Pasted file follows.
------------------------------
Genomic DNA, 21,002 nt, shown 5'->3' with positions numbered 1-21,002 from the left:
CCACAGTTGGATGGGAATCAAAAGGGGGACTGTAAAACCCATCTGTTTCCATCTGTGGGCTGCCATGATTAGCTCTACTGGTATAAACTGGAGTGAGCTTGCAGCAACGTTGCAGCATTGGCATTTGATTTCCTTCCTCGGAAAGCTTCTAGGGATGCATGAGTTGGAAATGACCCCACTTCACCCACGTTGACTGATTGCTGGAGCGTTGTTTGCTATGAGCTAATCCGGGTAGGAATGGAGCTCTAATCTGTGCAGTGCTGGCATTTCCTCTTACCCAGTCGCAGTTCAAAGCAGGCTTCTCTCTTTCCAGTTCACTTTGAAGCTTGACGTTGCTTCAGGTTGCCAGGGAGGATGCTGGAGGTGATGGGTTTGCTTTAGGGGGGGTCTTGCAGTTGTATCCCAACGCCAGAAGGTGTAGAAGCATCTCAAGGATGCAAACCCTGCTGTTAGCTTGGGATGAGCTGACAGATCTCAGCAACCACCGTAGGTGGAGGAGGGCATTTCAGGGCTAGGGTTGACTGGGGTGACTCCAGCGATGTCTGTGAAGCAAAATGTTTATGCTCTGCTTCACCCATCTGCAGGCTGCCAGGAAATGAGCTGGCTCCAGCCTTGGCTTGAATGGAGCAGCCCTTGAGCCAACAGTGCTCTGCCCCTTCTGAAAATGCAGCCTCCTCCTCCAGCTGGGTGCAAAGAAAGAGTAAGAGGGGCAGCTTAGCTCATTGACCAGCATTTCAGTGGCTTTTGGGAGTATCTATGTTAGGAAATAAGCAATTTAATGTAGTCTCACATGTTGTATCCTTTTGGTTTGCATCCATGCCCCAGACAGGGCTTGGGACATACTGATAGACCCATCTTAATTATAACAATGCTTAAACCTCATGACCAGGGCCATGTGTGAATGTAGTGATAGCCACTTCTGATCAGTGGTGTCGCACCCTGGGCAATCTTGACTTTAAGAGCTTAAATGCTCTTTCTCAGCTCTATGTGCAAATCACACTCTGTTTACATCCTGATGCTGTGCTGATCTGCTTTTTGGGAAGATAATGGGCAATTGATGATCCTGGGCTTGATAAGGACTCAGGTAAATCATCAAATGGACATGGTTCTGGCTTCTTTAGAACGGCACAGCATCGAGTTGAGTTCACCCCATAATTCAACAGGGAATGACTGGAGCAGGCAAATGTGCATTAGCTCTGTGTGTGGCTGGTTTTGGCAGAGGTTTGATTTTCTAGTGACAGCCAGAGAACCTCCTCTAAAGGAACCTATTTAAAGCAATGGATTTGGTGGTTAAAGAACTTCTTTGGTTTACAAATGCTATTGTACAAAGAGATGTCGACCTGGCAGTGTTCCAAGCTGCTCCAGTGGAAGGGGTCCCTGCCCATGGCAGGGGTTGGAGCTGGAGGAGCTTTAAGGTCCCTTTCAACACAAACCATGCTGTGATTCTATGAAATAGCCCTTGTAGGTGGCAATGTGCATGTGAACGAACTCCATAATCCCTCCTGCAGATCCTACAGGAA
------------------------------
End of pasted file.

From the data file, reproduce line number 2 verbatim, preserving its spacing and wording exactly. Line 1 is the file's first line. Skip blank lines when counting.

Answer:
CCACAGTTGGATGGGAATCAAAAGGGGGACTGTAAAACCCATCTGTTTCCATCTGTGGGCTGCCATGATTAGCTCTACTGGTATAAACTGGAGTGAGCTTGCAGCAACGTTGCAGCATTGGCATTTGATTTCCTTCCTCGGAAAGCTTCTAGGGATGCATGAGTTGGAAATGACCCCACTTCACCCACGTTGACTGATTGCTGGAGCGTTGTTTGCTATGAGCTAATCCGGGTAGGAATGGAGCTCTAATCTGTGCAGTGCTGGCATTTCCTCTTACCCAGTCGCAGTTCAAAGCAGGCTTCTCTCTTTCCAGTTCACTTTGAAGCTTGACGTTGCTTCAGGTTGCCAGGGAGGATGCTGGAGGTGATGGGTTTGCTTTAGGGGGGGTCTTGCAGTTGTATCCCAACGCCAGAAGGTGTAGAAGCATCTCAAGGATGCAAACCCTGCTGTTAGCTTGGGATGAGCTGACAGATCTCAGCAACCACCGTAGGTGGAGGAGGGCATTTCAGGGCTAGGGTTGACTGGGGTGACTCCAGCGATGTCTGTGAAGCAAAATGTTTATGCTCTGCTTCACCCATCTGCAGGCTGCCAGGAAATGAGCTGGCTCCAGCCTTGGCTTGAATGGAGCAGCCCTTGAGCCAACAGTGCTCTGCCCCTTCTGAAAATGCAGCCTCCTCCTCCAGCTGGGTGCAAAGAAAGAGTAAGAGGGGCAGCTTAGCTCATTGACCAGCATTTCAGTGGCTTTTGGGAGTATCTATGTTAGGAAATAAGCAATTTAATGTAGTCTCACATGTTGTATCCTTTTGGTTTGCATCCATGCCCCAGACAGGGCTTGGGACATACTGATAGACCCATCTTAATTATAACAATGCTTAAACCTCATGACCAGGGCCATGTGTGAATGTAGTGATAGCCACTTCTGATCAGTGGTGTCGCACCCTGGGCAATCTTGACTTTAAGAGCTTAAATGCTCTTTCTCAGCTCTATGTGCAAATCACACTCTGTTTACATCCTGATGCTGTGCTGATCTGCTTTTTGGGAAGATAATGGGCAATTGATGATCCTGGGCTTGATAAGGACTCAGGTAAATCATCAAATGGACATGGTTCTGGCTTCTTTAGAACGGCACAGCATCGAGTTGAGTTCACCCCATAATTCAACAGGGAATGACTGGAGCAGGCAAATGTGCATTAGCTCTGTGTGTGGCTGGTTTTGGCAGAGGTTTGATTTTCTAGTGACAGCCAGAGAACCTCCTCTAAAGGAACCTATTTAAAGCAATGGATTTGGTGGTTAAAGAACTTCTTTGGTTTACAAATGCTATTGTACAAAGAGATGTCGACCTGGCAGTGTTCCAAGCTGCTCCAGTGGAAGGGGTCCCTGCCCATGGCAGGGGTTGGAGCTGGAGGAGCTTTAAGGTCCCTTTCAACACAAACCATGCTGTGATTCTATGAAATAGCCCTTGTAGGTGGCAATGTGCATGTGAACGAACTCCATAATCCCTCCTGCAGATCCTACAGGAA